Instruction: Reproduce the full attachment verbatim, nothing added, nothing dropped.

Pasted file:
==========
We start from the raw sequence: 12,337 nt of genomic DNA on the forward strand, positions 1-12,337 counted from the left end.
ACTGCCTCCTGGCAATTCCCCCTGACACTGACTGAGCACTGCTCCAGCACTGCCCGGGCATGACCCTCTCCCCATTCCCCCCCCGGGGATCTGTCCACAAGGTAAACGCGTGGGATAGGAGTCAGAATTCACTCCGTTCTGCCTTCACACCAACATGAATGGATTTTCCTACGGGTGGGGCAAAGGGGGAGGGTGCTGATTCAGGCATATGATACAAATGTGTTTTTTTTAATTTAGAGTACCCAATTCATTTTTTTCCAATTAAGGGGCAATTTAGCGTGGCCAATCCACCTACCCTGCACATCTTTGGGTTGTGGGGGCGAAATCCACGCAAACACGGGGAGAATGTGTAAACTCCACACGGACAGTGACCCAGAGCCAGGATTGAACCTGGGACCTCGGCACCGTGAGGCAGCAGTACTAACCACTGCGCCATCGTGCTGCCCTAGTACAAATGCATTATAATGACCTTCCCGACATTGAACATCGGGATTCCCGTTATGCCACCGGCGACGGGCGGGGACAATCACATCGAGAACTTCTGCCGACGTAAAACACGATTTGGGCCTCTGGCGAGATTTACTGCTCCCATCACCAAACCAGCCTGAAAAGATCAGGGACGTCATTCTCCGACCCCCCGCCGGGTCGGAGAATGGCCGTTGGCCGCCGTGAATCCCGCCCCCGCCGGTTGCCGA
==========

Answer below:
We start from the raw sequence: 12,337 nt of genomic DNA on the forward strand, positions 1-12,337 counted from the left end.
ACTGCCTCCTGGCAATTCCCCCTGACACTGACTGAGCACTGCTCCAGCACTGCCCGGGCATGACCCTCTCCCCATTCCCCCCCCGGGGATCTGTCCACAAGGTAAACGCGTGGGATAGGAGTCAGAATTCACTCCGTTCTGCCTTCACACCAACATGAATGGATTTTCCTACGGGTGGGGCAAAGGGGGAGGGTGCTGATTCAGGCATATGATACAAATGTGTTTTTTTTAATTTAGAGTACCCAATTCATTTTTTTCCAATTAAGGGGCAATTTAGCGTGGCCAATCCACCTACCCTGCACATCTTTGGGTTGTGGGGGCGAAATCCACGCAAACACGGGGAGAATGTGTAAACTCCACACGGACAGTGACCCAGAGCCAGGATTGAACCTGGGACCTCGGCACCGTGAGGCAGCAGTACTAACCACTGCGCCATCGTGCTGCCCTAGTACAAATGCATTATAATGACCTTCCCGACATTGAACATCGGGATTCCCGTTATGCCACCGGCGACGGGCGGGGACAATCACATCGAGAACTTCTGCCGACGTAAAACACGATTTGGGCCTCTGGCGAGATTTACTGCTCCCATCACCAAACCAGCCTGAAAAGATCAGGGACGTCATTCTCCGACCCCCCGCCGGGTCGGAGAATGGCCGTTGGCCGCCGTGAATCCCGCCCCCGCCGGTTGCCGA